We would like to pass along a word of thanks to those people who have expressed their support for the Chiefs following Jeff Kramer’s recent article. It was nice to see a few positive letters to the editor published on Sunday.  We wanted to pass along two more responses to Jeff Kramer’s article that were submitted to the Post-Standard.  Since Patty Campbell’s letter did not appear in the paper and part of of Howard Dolgon’s letter didn’t make it to print, here are both letters in their entirety.  (The omitted lines from Dolgon’s letter are in red).

To the editor:

One of the few objective and verifiable comments in Jeff Kramer’s column of March 2, 2007 about the Syracuse Chiefs is that John Simone has been affiliated with the organization for the past 28 years.  In other words, for 27 years before Mr. Kramer decided to make himself a part of things here, John Simone worked tirelessly to keep Triple-A baseball alive and active in Syracuse.  And Mr. Kramer’s concern about dwindling fan base and uninspired baseball notwithstanding, the simple and real fact is that over the years, generation after generation of thousands upon thousands of fans have found great joy and fun following the Chiefs.  Are things perfect?  No.  Are we working to improve things and re-energize our fans?  Yes, we are.  Over three hundred people recently turned out for the Syracuse Chiefs 46th Annual Hot Stove Night.

In life, some people bring an energetic optimism to uplift their community, while others, like Mr. Kramer, use intellectually uninspired pessimism to tear it down.  People such as tex and John Simone, Nancy Cantor, and members of “40 Below” choose to work towards building and strengthening our community.

Those who serve on the Chiefs’ Board of Directors volunteer their time to keep Triple-A baseball in Syracuse and to insure that any parent, child, husband, wife or friend can enjoy America’s pastime.  They work so that throughout the summer everyone can come out and see a potential Major Leaguer at an affordable price.

A little irony, a little humor, a little wit goes a long way.  Sarcasm is a cut below all of that, and what Mr. Kramer writes is a few levels below pure sarcasm.  It’s mean, unconstructive, and in no way humorous.  Maybe instead of concerning himself with medical diagnoses as to who is and who is not “sclerotic”, Mr. kramer ought to return to his efforts at being a humorist.  Because right now, he just ain’t funny.

Patricia C. Campbell
Vice President
Community Owned Baseball Club of CNY

To the editor:

I don’t know Jeff Kramer personally and quite frankly, I don’t normally read his column. In truth, I never read it. But when someone brought his recent (March 2) – – and not at all humorous – – column on Syracuse Chiefs general manager John Simone to my attention, I felt compelled to comment.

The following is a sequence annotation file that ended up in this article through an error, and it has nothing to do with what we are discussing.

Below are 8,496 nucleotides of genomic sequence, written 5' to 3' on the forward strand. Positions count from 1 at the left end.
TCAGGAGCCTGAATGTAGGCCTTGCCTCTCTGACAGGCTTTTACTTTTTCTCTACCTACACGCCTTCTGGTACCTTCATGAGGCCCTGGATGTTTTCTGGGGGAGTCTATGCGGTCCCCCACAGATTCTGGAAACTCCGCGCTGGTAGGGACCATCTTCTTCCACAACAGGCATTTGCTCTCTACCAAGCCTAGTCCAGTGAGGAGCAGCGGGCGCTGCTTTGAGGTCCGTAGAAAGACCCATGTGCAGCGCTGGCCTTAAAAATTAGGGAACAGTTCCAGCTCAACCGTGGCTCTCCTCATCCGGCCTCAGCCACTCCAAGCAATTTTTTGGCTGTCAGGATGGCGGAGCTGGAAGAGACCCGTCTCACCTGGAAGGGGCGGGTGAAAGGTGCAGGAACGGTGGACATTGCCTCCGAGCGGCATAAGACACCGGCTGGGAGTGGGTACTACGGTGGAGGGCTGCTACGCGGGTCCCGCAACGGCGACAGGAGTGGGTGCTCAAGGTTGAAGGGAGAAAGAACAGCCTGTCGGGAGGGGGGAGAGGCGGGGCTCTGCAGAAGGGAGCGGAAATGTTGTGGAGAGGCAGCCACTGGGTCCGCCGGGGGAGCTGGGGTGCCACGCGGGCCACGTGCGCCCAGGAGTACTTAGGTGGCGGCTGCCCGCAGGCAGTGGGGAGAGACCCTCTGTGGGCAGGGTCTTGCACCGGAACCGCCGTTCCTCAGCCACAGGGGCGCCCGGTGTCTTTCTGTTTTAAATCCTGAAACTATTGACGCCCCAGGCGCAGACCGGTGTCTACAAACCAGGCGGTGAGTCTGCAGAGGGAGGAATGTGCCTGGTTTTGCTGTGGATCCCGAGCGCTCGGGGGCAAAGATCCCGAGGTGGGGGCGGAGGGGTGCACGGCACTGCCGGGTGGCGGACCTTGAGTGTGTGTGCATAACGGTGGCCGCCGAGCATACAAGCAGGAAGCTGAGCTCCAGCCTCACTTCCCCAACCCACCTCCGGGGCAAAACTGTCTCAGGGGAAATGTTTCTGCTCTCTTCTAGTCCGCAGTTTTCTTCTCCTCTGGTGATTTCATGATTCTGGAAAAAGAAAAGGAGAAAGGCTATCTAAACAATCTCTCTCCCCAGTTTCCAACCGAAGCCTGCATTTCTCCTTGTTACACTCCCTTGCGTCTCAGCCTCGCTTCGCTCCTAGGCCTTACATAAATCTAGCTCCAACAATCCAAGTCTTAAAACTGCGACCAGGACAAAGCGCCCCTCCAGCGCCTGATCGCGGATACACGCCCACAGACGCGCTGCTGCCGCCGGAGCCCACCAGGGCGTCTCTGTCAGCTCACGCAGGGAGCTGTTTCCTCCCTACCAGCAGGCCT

As an owner of a professional sports team (Syracuse Crunch) I’ve certainly developed thick skin over the past 13 years. During that time we’ve earned our fair share of criticism and praise from fans, the media and even local politicians. It comes with the territory. I’ve had my fair share of disagreements with columnists Bud Poliquin, Sean Kirst and our beat reporter, Lindsay Kramer. But I’ve always respected their opinion and professionalism.

I can’t say the same for Jeff Kramer.

Professionalism? Kramer seized the opportunity to sit-in on a SU management class in which Simone was voluntarily lecturing on the subject of sports marketing. How ironic, our not very humorous, humor columnist, must have thought. What a great opportunity to rehash, ad nauseum, all the stuff that’s been written and re-written and re-re-written about the Chiefs, the stadium, etc., etc., etc. Must have been a slow humor day in the Salt City.

Funny guy. Actually, pretty pathetic and mean-spirited if you ask me.

I don’t know John Simone all that well nor do I know how he runs his organization. What I do know about him is that he’s a good guy whose heart is in the right place. He’s lived and died Syracuse baseball for more than half his life and has kept a pro team in town when many other cities have lost their franchises.

A few years ago I attended a Chiefs game with a bunch of friends. Simone was sitting a few sections away when a foul ball was hit near our area. A group of men and one young boy chased the ball, with one of the older fellows eventually scooping it up. The youngster was visibly upset. An inning later, much to my surprise (because I didn’t think he noticed what had occured) Simone brought the kid a brand new baseball. A class act in my book.

Simone didn’t have to speak at the management school. With the Chiefs season quickly approaching, I’m impressed that he made the time and effort to do so. I’m sure he’s working 15-18 hour days in preparation for his home opener.

It’s always easy to take the lazy route, to take a cheap shot at a vulnerable target. But that doesn’t make it the right thing to do. Or the professional thing.

Like I said, I don’t know Jeff Kramer. I do know that he’s not funny. That he showed no class. That he should be ashamed of himself. And that humor really isn’t his strength.

Howard Dolgon
Syracuse Crunch

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